“Now if you’ll excuse me, I’m trying to catch this purple guy. Julia tells me he’s a rare one!” The girls giggled in unison, and went back to excitedly talking about some school gossip. He went back to the phone and pretended to flick a ball, but the phone screen had already turned itself off. He pretended anyway, just in case any of the vapid girls were watching. They weren’t.
After a few minutes, Julia bounced up to him, full of gossipy energy. “Grandpa… The girls are going shopping and then going to a movie, and they invited me along. I told them that I was hanging out with you today, but I was thinking, since you’ve already got your phone and everything…” She trailed off, obviously too embarrassed to ask outright. Harold was disappointed, more disappointed than he would ever have admitted to anyone, and certainly not to Julia.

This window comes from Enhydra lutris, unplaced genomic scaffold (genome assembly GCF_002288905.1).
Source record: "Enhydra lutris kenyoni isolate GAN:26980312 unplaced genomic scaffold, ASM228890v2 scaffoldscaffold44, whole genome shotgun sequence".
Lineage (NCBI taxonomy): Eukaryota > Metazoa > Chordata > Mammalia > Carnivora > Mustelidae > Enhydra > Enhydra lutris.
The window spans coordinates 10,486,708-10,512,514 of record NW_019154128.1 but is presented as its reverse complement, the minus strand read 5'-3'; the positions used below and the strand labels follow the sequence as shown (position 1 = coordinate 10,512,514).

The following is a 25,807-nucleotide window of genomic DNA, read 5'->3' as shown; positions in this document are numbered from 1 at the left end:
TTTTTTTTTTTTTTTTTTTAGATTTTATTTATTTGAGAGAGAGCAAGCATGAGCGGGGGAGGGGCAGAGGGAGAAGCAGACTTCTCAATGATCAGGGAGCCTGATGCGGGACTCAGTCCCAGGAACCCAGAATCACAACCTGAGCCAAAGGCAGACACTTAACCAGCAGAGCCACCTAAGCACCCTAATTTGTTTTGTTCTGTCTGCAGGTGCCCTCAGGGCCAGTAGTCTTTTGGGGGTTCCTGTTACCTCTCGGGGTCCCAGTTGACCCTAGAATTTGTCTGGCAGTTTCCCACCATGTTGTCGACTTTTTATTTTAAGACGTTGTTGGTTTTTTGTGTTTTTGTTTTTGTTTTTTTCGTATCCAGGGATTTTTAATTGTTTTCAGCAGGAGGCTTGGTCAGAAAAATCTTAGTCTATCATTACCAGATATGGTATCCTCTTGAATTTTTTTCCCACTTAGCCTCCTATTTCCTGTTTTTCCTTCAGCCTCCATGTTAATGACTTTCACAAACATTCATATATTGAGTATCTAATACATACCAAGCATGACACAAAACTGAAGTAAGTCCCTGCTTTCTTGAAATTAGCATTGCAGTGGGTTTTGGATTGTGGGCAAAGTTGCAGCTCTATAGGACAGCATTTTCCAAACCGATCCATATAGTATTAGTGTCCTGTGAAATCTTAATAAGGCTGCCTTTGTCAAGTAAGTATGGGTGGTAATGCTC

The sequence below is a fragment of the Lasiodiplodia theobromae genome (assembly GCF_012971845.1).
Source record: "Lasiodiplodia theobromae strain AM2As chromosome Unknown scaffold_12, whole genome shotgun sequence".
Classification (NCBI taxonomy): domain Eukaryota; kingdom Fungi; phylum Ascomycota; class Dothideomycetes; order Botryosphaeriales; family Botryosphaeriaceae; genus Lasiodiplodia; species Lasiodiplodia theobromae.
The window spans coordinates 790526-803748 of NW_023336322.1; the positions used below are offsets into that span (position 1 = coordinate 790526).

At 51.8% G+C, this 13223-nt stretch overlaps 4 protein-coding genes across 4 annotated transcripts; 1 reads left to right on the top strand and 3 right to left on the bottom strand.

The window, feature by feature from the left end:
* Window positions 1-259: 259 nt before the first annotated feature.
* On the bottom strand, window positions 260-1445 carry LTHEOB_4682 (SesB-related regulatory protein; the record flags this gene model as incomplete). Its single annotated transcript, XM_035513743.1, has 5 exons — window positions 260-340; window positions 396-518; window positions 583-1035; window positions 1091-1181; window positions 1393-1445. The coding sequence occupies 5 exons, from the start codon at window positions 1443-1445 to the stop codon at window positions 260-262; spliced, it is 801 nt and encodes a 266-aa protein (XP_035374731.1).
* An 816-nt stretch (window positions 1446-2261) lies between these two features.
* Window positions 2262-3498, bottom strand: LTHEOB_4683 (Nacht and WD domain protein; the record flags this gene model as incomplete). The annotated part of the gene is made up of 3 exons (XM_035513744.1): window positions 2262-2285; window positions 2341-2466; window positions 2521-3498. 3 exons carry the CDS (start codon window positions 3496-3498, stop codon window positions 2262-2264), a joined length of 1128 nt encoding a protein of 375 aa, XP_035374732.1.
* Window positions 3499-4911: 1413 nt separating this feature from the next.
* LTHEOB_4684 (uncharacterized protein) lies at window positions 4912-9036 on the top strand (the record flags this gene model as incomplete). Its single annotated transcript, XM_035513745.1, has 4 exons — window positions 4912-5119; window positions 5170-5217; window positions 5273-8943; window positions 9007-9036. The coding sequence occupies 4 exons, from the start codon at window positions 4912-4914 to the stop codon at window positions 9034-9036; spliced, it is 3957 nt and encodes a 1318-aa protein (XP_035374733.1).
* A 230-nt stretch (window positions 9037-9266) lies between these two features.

“Oh, don’t worry honey. You run along and have fun with your friends. I’ll just sit here a while and play with my new phone. I’ll catch the bus home and we can hang out together another time.” He patted her shoulder reassuringly.
“Are you sure, Grandpa? I really want to hang out with you, but they’re going to see the new vampire romance movie. It stars our favorite actor.” She said the actor’s name, but Harold had already stopped listening.
“It’s really okay, Julia. You go. I’ll talk to you later.” He gestured to the clustered vapid girls, who were anxiously awaiting his permission to steal Julia away. “You take care of her, now, okay girls?”
They giggled again and nodded their vapid heads. He hated them.